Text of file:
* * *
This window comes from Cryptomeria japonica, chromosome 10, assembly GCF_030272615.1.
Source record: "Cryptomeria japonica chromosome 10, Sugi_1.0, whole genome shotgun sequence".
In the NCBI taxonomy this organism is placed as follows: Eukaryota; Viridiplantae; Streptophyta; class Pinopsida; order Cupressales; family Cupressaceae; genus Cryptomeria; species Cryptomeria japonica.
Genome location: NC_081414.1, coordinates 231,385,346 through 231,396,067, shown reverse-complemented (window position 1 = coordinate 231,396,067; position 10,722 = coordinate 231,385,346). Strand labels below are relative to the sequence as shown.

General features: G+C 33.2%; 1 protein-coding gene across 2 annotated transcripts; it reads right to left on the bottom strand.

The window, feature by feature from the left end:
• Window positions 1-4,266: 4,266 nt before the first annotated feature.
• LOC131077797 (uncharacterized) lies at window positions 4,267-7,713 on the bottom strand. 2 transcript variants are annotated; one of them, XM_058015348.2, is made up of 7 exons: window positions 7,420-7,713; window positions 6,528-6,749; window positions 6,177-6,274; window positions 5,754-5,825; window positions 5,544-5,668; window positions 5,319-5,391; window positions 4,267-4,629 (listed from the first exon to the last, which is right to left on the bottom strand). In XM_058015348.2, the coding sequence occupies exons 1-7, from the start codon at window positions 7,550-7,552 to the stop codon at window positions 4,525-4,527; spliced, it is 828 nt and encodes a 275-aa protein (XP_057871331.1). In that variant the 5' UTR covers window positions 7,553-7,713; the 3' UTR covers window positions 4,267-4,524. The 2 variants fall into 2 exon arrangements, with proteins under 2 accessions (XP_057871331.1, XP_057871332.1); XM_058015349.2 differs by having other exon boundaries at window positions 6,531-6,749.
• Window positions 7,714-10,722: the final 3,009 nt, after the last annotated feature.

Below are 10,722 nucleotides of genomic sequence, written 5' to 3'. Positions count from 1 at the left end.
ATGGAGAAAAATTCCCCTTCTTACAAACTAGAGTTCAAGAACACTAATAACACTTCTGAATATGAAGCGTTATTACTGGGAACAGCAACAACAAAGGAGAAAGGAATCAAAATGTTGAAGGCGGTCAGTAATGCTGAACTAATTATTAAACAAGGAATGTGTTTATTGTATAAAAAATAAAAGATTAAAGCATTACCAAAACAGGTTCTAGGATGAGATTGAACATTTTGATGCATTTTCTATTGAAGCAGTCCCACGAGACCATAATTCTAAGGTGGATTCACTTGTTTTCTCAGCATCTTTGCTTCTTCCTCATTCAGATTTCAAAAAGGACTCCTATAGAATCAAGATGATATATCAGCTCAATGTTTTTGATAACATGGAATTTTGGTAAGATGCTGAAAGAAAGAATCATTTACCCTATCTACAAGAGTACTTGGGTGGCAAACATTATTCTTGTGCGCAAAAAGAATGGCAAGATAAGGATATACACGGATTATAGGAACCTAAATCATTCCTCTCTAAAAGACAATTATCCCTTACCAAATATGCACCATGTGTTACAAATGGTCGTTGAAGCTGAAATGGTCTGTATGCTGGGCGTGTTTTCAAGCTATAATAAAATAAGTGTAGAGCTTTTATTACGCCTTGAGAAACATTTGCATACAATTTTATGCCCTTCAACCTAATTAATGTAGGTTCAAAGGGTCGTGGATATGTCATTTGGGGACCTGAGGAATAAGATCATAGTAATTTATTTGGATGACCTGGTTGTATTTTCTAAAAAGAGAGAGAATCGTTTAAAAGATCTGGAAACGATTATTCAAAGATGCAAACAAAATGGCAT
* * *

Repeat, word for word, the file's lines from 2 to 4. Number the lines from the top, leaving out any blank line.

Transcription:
Source record: "Cryptomeria japonica chromosome 10, Sugi_1.0, whole genome shotgun sequence".
In the NCBI taxonomy this organism is placed as follows: Eukaryota; Viridiplantae; Streptophyta; class Pinopsida; order Cupressales; family Cupressaceae; genus Cryptomeria; species Cryptomeria japonica.
Genome location: NC_081414.1, coordinates 231,385,346 through 231,396,067, shown reverse-complemented (window position 1 = coordinate 231,396,067; position 10,722 = coordinate 231,385,346). Strand labels below are relative to the sequence as shown.